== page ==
Viet Nam News
HÀ NỘI — The National Programme on Preventing and Reducing Child Labour for the years 2016-2020 aims to end child labour exploitation. All 100 per cent of the child labourers will be assisted to integrate into the community and get the chance to grow, Đào Hồng Lan, Deputy Minister of Labour, Invalids and Social Affairs said.
“The programme has concrete measures by the Vietnamese government, which has committed to international pledges to reach Sustainable Development Goals on child labour,” she said.
The information was released at a workshop on development of the guidelines for the programme’s implementation hosted by the Ministry of Labour, Invalids and Social Affairs (MOLISA) on Thursday.
Lan said the programme would offer training to children on survival and self-protection skills, help families that have children working illegally and support employers in improving working conditions and creating jobs in line with children’s ages.
The latest statistics from MOLISA showed that nationwide there are more than 1.75 million children doing hard labour or working in an unhealthy environment. Child labourers were also present in the large cities, including Hà Nội and HCM City.
Some 67 per cent of the children work in the agriculture sector, 16.6 per cent work for services and 15.8 per cent work in the industry-construction sector.
Đặng Hoa Nam, director of the ministry’s Child Care and Protection Department, said majority of the child labourers below 15 years old work in the agriculture sector. From 15 to 17 years old, they move to work at industrial parks and construction sites.
“What remains sad is the number of children out of school is still very high. Among child workers surveyed, up to 52 per cent used to go to school; 45.2 per cent are going to school and 2.8 per cent do not know what school is,” he said.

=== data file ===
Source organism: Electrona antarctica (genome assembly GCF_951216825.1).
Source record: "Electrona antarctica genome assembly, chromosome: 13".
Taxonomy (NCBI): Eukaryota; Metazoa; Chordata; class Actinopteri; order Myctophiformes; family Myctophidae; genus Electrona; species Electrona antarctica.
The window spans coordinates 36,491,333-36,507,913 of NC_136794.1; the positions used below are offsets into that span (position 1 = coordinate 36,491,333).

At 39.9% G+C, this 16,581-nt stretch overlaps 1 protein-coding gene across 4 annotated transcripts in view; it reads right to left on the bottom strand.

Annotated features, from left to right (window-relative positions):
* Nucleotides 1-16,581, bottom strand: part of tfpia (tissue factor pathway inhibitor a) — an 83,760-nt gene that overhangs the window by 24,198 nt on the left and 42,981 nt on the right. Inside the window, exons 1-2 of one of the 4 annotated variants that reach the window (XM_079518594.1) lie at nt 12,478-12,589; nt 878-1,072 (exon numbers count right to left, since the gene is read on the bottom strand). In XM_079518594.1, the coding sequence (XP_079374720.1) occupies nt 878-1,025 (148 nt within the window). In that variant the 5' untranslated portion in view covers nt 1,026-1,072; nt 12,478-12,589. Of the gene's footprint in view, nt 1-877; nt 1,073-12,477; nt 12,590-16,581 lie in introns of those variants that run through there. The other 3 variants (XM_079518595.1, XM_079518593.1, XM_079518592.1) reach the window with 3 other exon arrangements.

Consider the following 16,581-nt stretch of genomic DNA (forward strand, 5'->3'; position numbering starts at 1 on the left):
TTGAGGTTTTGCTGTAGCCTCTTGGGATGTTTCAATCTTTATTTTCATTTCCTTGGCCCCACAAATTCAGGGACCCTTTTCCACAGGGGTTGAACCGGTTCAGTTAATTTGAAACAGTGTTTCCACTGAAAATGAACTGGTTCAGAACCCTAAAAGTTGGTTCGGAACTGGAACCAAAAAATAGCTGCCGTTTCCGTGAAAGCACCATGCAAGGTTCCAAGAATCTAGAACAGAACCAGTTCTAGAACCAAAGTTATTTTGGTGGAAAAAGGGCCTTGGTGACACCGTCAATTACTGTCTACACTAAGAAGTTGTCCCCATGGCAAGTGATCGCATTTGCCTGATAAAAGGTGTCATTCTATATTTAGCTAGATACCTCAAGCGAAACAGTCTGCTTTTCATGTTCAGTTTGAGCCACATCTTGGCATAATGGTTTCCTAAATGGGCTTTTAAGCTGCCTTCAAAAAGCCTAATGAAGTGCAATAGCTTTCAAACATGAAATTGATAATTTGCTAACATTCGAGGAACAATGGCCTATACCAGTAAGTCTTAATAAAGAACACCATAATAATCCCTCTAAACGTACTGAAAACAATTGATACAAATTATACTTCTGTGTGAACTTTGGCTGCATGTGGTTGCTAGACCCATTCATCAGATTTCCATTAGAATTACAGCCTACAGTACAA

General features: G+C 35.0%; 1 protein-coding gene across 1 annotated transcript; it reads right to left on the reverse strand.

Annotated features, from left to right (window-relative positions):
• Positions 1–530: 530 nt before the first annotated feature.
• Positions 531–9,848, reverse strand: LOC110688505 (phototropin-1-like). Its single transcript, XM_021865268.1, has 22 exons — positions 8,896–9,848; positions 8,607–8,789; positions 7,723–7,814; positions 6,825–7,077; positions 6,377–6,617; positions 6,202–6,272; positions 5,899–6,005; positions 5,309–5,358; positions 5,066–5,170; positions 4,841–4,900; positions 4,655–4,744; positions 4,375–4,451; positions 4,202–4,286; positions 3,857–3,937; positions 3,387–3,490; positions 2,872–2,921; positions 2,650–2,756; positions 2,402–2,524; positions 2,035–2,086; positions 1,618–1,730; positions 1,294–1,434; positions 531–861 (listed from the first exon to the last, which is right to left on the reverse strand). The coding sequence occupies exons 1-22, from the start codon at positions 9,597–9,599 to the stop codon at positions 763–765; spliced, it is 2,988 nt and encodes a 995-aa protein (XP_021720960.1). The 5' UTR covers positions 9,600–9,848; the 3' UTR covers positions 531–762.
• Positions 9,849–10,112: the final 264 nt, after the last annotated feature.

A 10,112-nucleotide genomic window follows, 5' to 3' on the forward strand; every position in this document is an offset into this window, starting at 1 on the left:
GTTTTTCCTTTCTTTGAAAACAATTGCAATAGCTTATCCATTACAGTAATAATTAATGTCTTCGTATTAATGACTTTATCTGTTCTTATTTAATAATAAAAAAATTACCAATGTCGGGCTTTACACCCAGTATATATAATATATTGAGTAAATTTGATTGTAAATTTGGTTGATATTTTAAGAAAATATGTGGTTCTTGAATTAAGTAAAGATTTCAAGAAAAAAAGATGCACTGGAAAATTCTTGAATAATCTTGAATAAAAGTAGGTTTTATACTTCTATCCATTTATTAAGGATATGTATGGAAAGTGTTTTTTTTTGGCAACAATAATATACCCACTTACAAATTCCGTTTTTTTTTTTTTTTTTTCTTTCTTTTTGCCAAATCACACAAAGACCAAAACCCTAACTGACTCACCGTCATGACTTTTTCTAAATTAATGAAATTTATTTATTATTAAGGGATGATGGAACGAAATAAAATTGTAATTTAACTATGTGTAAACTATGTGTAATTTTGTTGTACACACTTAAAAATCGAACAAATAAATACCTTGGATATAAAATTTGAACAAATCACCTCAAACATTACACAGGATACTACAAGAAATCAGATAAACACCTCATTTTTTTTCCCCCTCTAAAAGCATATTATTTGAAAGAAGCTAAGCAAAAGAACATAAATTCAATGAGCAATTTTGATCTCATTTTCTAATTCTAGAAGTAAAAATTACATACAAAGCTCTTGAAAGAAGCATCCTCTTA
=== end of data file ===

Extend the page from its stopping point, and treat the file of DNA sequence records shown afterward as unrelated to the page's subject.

He said the main difficulty is limited family awareness. Many parents think child labour is not banned but is just a way to share housework within families
According to participants, wages for child labourers remain very low, even though the children have to work in unfavourable conditions and suffer from serious labour exploitation.
Children are forced to work 11-12 hours a day, going up to even 16 hours. Many are not paid wages.
Participants agree that Việt Nam faces challenges, for example, families of child labourers, children and employers lack knowledge about child labour policies. Limited access to skill and occupation developing activities is also a hindrance to child labour elimination efforts.
The National Programme on Preventing and Reducing Child Labour during 2016-2020 period was adopted by Prime Minister Nguyễn Xuân Phúc in June this year.
Over the past years, the government has made efforts in reducing child labour. Its most remarkable achievement is to be the first Asian country and the second country in the world to justify the UN Convention on the Rights of the Child. Việt Nam also approved International Labour Organisation’s Convention on the Worst Forms of Child Labour. — VNS